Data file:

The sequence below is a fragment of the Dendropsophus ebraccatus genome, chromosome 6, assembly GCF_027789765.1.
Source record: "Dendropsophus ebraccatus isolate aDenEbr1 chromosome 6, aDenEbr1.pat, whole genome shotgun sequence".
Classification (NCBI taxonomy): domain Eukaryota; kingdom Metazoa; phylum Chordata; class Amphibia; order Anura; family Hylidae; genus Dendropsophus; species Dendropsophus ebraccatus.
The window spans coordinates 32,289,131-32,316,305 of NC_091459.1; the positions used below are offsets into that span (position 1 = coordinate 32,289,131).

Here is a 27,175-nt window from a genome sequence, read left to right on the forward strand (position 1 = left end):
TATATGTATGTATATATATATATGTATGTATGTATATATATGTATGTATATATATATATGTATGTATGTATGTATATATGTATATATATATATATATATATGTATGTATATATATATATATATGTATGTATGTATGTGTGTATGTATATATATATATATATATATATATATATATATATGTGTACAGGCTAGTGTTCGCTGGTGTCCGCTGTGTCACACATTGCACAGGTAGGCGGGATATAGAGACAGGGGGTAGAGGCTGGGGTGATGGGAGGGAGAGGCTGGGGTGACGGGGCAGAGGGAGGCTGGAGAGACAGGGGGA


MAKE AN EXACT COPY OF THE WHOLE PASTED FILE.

The sequence below is a fragment of the Dendropsophus ebraccatus genome, chromosome 6, assembly GCF_027789765.1.
Source record: "Dendropsophus ebraccatus isolate aDenEbr1 chromosome 6, aDenEbr1.pat, whole genome shotgun sequence".
Classification (NCBI taxonomy): domain Eukaryota; kingdom Metazoa; phylum Chordata; class Amphibia; order Anura; family Hylidae; genus Dendropsophus; species Dendropsophus ebraccatus.
The window spans coordinates 32,289,131-32,316,305 of NC_091459.1; the positions used below are offsets into that span (position 1 = coordinate 32,289,131).

Here is a 27,175-nt window from a genome sequence, read left to right on the forward strand (position 1 = left end):
TATATGTATGTATATATATATATGTATGTATGTATATATATGTATGTATATATATATATGTATGTATGTATGTATATATGTATATATATATATATATATATGTATGTATATATATATATATATGTATGTATGTATGTGTGTATGTATATATATATATATATATATATATATATATATATGTGTACAGGCTAGTGTTCGCTGGTGTCCGCTGTGTCACACATTGCACAGGTAGGCGGGATATAGAGACAGGGGGTAGAGGCTGGGGTGATGGGAGGGAGAGGCTGGGGTGACGGGGCAGAGGGAGGCTGGAGAGACAGGGGGA